Mattel Tops Estimates on Price Increases, Cost Cuts


Mattel Inc reported a higher-than-expected quarterly profit on Tuesday as the world's largest toy company benefited from raising prices and keeping a tight rein on costs.

The maker of Barbie dolls and Hot Wheels cars had increased prices at a mid-single-digit percentage rate on Jan. 1 to offset higher costs for materials, labor and transportation.

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Strong sales of its Fisher-Price and American Girl products also helped Mattel in the third quarter.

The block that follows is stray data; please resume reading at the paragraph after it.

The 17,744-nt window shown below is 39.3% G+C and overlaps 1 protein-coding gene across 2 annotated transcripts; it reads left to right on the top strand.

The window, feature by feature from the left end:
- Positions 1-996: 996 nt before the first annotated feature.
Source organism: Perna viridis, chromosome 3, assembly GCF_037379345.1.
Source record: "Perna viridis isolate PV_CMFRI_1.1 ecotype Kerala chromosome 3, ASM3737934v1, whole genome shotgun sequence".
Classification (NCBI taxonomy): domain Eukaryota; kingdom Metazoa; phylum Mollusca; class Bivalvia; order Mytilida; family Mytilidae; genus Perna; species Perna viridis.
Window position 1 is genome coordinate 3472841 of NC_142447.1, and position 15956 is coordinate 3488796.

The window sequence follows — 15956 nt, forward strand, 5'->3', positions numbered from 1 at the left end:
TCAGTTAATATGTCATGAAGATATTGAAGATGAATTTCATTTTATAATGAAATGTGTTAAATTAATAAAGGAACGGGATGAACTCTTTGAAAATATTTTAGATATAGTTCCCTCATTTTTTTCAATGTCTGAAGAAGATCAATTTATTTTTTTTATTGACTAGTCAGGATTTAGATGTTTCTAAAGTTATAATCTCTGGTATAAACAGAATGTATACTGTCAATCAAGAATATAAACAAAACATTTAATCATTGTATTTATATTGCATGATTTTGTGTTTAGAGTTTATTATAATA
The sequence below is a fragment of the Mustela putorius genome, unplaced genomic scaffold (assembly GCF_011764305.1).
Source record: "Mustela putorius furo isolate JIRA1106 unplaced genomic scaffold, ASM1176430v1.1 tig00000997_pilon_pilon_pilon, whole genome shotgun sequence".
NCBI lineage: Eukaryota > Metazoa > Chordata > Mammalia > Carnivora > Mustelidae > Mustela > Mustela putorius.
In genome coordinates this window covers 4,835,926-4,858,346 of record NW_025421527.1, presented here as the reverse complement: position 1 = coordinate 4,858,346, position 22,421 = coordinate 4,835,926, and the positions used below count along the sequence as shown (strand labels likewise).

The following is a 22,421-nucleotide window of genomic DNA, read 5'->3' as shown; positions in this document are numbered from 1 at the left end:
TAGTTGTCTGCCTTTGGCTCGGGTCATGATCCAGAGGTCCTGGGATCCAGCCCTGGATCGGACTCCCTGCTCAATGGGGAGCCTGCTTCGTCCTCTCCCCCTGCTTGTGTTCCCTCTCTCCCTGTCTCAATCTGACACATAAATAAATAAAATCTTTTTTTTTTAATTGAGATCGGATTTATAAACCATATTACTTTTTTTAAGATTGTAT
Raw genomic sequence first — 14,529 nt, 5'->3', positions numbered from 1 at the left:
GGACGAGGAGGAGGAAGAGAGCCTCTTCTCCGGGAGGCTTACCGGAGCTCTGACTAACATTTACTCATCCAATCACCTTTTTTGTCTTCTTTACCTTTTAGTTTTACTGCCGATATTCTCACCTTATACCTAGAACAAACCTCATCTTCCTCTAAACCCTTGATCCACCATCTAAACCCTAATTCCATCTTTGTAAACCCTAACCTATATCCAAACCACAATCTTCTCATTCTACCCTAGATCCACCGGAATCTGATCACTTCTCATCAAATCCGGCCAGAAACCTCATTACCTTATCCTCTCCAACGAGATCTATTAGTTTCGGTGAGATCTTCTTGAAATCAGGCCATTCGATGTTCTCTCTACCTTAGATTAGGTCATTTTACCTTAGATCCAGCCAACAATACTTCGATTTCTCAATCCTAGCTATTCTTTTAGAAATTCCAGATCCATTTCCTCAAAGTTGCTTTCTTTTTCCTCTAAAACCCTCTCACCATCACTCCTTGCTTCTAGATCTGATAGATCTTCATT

Net income rose to $365.9 million, or $1.04 per share, from $300.8 million, or 86 cents per share, a year earlier. Analysts on average had expected 99 cents per share, according to Thomson Reuters I/B/E/S.

Sales rose 4 percent to about $2.08 billion, while analysts expected $2.07 billion. Cost of sales, which includes the cost of the materials used in making the products and the direct labor costs involved, fell 8 percent to $962.4 million.

Sales rose 6 percent for the Fisher-Price brand and 16 percent for American Girl, but fell 4 percent for Barbie.

Mattel sells toys through retailers such as Wal-Mart Stores Inc, Toys R Us Inc and Target Corp as well as through its own catalog and website. Smaller rival Hasbro Inc is due to report its results next week.